Genomics provide hope for those with 'one in a million' cancer diagnosis
New research has shown that many Australians with rare cancers can benefit from genomic profiling. The findings of the patient-driven trial are being presented today at the Clinical Oncology Society of Australia Annual Scientific Meeting and could result in dramatic changes to the way those with rare cancers are diagnosed and treated.
The initial data from the pilot study for Nominator Trial is being presented by Professor Clare Scott from the Walter and Eliza Hall Institute of Medical Research and Peter MacCallum Cancer Centre, and was funded in part by Rare Cancers Australia.
The data shows that genomic profiling provides meaningful information that influences diagnosis and treatment in approximately 50 percent of people with rare cancers. 20 percent of those tested got a new treatment plan as a result and 6 percent of participants were given a new diagnosis.
The aim of the national initiative is to trial the use of genomic testing to match rare cancers to cancer treatments. Testing is used to identify molecular features of the cancer or genetic mutations that can be targeted with existing treatments used in other cancer types with the same characteristics.
While genomic testing is becoming increasingly used in other cancer types, this is one of the first Australian studies of its kind to look at the potential benefits for those with rare cancers, which have very low survival rates.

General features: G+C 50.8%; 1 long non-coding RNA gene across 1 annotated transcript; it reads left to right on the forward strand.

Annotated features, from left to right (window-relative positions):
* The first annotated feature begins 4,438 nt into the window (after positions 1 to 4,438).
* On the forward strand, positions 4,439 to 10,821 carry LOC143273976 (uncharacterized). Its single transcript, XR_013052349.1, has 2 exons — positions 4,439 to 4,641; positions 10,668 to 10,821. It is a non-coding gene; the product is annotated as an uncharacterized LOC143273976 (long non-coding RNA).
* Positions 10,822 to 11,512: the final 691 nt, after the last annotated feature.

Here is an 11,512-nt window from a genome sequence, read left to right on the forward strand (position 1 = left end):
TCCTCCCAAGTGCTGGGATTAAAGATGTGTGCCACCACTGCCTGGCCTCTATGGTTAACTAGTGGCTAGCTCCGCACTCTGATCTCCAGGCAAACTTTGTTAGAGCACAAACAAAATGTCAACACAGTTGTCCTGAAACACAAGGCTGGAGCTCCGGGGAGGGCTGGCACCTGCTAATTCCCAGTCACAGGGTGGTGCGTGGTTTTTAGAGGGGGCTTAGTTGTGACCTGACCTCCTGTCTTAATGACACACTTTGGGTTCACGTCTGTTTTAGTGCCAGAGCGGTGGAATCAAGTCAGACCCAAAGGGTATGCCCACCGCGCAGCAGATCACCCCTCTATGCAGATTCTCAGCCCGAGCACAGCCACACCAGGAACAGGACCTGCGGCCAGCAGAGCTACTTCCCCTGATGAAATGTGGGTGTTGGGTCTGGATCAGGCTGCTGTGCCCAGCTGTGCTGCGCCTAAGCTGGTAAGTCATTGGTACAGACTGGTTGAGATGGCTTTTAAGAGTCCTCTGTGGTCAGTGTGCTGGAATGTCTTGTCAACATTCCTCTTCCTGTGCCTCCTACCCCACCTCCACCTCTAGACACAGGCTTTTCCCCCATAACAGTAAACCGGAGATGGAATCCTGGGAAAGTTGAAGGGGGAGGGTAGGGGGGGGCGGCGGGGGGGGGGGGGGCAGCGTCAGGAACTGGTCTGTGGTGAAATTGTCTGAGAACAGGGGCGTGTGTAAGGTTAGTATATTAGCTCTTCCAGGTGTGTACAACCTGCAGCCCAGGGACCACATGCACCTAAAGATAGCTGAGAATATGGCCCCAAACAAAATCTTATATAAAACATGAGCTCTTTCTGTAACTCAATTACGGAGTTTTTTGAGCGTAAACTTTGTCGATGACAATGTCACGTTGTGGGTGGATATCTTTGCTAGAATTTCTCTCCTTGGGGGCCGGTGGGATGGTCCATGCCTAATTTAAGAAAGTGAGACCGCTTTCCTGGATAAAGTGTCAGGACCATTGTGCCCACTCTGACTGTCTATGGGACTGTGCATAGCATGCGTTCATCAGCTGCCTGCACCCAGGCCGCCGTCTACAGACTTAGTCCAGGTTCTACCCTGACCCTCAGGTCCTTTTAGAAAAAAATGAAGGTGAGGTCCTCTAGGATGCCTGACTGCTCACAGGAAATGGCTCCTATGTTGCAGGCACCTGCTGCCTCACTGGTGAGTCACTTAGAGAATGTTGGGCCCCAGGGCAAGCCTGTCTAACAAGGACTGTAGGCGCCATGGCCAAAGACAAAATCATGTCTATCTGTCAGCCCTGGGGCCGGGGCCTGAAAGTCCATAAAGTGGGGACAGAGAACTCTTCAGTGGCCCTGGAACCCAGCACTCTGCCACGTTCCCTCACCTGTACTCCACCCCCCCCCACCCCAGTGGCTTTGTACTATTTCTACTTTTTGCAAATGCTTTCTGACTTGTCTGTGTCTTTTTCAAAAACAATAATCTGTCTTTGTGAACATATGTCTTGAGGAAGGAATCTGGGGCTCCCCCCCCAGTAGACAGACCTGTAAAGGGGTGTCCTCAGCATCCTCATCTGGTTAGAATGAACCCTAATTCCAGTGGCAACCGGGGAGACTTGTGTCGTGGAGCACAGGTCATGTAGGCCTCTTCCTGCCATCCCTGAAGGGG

Professor Clare Scott says the initial pilot data is exciting and proves that there is a current unmet need.
"The treatment options for Australians with rare cancers are currently extremely limited and this ultimately leads to poor survival rates. Research has also typically been restricted because of the challenges of finding enough of each type of cancer patient to design appropriate clinical trials.
"Australians in this trial came to us after they had exhausted all their options. The cancers they had are extremely rare—the chances of being diagnosed with these cancer types are often around one in a million.
"Using genomic profiling we were able to uncover new information that gave many patients new treatment options—and ultimately, new hope."
Professor Scott will share examples during her presentation of those who have benefited.
"In one case we were able to identify that a rare heart tumour actually had a genetic profile most closely resembling a melanoma. Using that information we were able to get access to the latest treatments that are benefiting melanoma patients—which we hope will provide better outcomes for this patient."
The Nominator Pilot Study results released today included 36 patients. The two-year study will eventually include 100 patients and will lay the groundwork for other national initiatives looking into genomic profiling across a range of cancer types.
Professor Phyllis Butow, President, Clinical Oncology Society of Australia said one of the impressive things about the study was that it was driven by Australians directly affected by rare cancers.
"Around 52,000 Australians are diagnosed with rare or less common cancers each year. Those directly affected by the disease, led by Kate and Richard Vines from Rare Cancers Australia, helped call for and fund this research, so it's great to see these initial promising results being presented to cancer experts from across the country."